How I bypassed IDOR (Access Control) Protection

While pentesting a HackerOne‘s private program. I noticed that there was an option to create a team, it also had an option to invite other members using email. And on the same page, the emails (which were invited and which were already part of the team) were displayed. Since now, I’ve been calling it ‘team’, but the site represents it with the name ‘brand’.

The program being private on hackerone, we will scrutinize the site as:!

So, while testing for race-conditions on the invite members option, I came upon this GET request:

GET /_ajax/profile/brands/BACawjzt-Xk/invitations? HTTP/1.1
User-Agent: Mozilla/5.0 (X11; Linux x86_64; rv:45.0) Gecko/20100101 Firefox/45.0
Accept: text/html,application/xhtml+xml,application/xml;q=0.9,*/*;q=0.8
Accept-Language: en-US,en;q=0.5
Accept-Encoding: gzip, deflate
X-[sitename]-Analytics: AAMAA1dFQgA=
X-[sitename]-Brand: BACawjzt-Xk
X-[sitename]-Build-Name: vikachu
X-[sitename]-Build-Sha: 523fa138b0e9bf1142857fe3093fc196d7fae55f
Cookie: __cfduid=d001041a315ddda7daf205bd739e3379c1499609824; ajs_user_id=%22UACawu1inbU%22; ajs_group_id=null; _ga=GA1.2.14298406.1499609833; _gid=GA1.2.283747709.1499609833;; ajs_anonymous_id=%226b19b45b-a10f-4746-b51e-e80cb7857ebd%22; CB=BACawjzt-Xk; CID=qwnCP4SBWmwKK7G5TMHo_1i9fZkR--6jbAveJhXv0TtZSW9ZxFYo7_6hJbdClX222magRgndXFuELRSor_Y7rjpKG0d1Zw9ASs5iwBmCEHcehxkG; CAZ=Echg-KSowZ4_zul8qvTPkug0EPdfwBltvGYHLUozgSr6VheNLgSuxmdoQ7yxIdG90k2UlsCqBv_jjql2I34Sb52f251wkfqdur56KY_5N4Ww71sMGqQ_BTWBFHXjwzzSiPBagAS7g9oTefYK3aQsx-MB93YuCObXfoeFiqpJ-RGUy-qE1hoRftM7oixjuLNHz9zCmL3hqVZcMVwofELtI88z3chGhHWtuCvHVW6fRpore-YJ59DKkhOL_w_yi_XW8BcQG7CJti_eCXPZ6SW1Q_MCxzCvi_ITSCYRFgNbk4Mtbwu9; CL=en; CS=1; __vero_user=UACawu1inbU; __stripe_mid=7cfed837-f29b-41d1-9559-93c1707bdc1e; __stripe_sid=ae257182-0b7a-45b5-8d29-5296b81c4442; CC=PK; __veroc4=%5B%5D; __vero_visit=true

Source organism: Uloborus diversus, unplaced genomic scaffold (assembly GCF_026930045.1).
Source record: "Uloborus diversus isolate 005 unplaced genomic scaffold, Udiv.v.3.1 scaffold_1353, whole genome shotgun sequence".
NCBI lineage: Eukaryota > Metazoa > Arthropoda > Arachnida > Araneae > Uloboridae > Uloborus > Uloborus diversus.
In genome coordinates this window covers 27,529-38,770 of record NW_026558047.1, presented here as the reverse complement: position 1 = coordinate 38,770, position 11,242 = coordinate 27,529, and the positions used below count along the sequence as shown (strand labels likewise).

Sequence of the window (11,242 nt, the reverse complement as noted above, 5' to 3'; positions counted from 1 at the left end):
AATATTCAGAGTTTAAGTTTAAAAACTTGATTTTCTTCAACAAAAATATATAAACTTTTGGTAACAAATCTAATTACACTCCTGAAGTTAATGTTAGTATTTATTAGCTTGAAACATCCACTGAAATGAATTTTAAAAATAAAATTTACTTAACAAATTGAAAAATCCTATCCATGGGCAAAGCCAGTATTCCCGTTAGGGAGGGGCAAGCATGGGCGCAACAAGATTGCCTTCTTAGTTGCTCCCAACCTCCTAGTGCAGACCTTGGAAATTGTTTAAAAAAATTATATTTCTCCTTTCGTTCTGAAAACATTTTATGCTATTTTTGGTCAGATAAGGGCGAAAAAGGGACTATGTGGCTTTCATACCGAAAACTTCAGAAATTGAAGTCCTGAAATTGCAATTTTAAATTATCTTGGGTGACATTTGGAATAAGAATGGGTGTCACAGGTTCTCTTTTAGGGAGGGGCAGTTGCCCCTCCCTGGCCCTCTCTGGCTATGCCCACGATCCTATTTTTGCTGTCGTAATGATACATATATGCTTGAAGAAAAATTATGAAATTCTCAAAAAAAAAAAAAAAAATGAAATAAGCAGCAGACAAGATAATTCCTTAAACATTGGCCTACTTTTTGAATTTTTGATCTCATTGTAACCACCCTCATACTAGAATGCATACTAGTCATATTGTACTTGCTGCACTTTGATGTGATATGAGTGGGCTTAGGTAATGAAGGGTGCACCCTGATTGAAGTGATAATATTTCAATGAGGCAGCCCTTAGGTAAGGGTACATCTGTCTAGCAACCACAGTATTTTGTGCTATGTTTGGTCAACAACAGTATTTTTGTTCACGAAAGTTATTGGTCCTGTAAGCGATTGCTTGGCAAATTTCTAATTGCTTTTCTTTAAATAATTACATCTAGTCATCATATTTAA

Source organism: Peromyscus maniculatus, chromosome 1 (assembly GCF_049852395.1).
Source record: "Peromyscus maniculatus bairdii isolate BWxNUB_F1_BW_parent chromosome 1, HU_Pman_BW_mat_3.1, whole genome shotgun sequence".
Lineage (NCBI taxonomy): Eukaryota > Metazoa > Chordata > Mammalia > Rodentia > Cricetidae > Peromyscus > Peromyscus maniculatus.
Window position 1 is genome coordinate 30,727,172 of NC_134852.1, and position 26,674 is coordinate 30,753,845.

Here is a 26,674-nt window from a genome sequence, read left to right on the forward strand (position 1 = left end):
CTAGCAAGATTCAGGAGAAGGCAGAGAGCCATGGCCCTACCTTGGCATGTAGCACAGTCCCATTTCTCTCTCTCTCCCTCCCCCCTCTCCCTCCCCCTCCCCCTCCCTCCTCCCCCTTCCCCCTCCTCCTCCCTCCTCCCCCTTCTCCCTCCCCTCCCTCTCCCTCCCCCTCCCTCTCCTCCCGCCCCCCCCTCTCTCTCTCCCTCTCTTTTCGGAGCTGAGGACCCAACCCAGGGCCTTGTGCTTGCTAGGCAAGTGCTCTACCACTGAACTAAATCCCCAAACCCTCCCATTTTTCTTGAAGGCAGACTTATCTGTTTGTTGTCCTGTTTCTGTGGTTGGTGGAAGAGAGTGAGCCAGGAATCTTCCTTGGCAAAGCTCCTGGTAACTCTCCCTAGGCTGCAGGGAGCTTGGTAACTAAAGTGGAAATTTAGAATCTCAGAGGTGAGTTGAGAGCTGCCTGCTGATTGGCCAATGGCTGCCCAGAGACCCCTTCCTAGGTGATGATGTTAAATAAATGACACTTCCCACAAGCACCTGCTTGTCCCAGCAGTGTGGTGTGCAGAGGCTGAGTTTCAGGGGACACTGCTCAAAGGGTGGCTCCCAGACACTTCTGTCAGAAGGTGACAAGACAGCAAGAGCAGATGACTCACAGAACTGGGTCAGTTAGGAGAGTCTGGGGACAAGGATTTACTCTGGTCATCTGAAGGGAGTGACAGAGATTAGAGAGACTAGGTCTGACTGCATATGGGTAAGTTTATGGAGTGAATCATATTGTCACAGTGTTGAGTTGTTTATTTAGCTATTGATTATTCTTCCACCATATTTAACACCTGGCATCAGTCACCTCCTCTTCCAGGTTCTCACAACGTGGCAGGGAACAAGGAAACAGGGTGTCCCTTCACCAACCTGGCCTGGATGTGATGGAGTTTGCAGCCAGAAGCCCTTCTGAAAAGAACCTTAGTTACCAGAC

Connection: close 

Repeating this request, in response I got all the emails which were invited to my brand (team). Now this is interesting, since there was a brand ID in the GET request. I quickly created a new account on another machine (VM), invited some emails and grabbed the brand ID of the victim account (which was created on VM).

Back to the attackers machine, with full hope of getting an IDOR (missing access control). I changed the ID in the GET Request: /_ajax/profile/brands/[victim-brand-id]/invitations?=> Repeated the request, and all I got was a 403 Forbidden! 🙁

I decided to dig deeper, and found that the brand ID was *not* just in the GET data, but there were 3 values on the brand ID in the same request:

  • GET request /_ajax/profile/brands/BACawjzt-Xk/invitations?
  • X-[sitename]-Brand: BACawjzt-Xk (Header)
  • CB=BACawjzt-Xk (One of the cookie values)

Now this is really compelling, quickly changed the brand ID values in all three options: (The GET request, X-Site-Brand header, CB cookie value) to the victim (VM machine) account’s brand ID.

Replayed the request, and BOOM! 😉 All the invited emails in the victim’s brand were displayed in front of me! 😀

I quickly wrote a report and submitted it via HackerOne to the private program. But since this doesn’t seem to be a big issue (only emails being disclosed), I started digging deeper and found that this was a site-wide vulnerability in the X-Site-Brand header and CB cookie value. Now, exploiting both of them to bypass the IDOR (Access Control) protection allowed me to do anything with the team just by knowing the brand ID: Disclosing sensitive information, removing members, adding members, and last but not the least: adding administrators which lead to complete takeover of the brand! I quickly sent all this information to the site’s security head (via email and told him about the report ID on HackerOne).

After 3 days of reporting, they fixed the issue, and since they mostly reward bounty under $256, and this was a critical one, so they rewarded a bit more:

Thanks for reading till here, I hope you learned something. Happy hacking!

Ahsan Tahir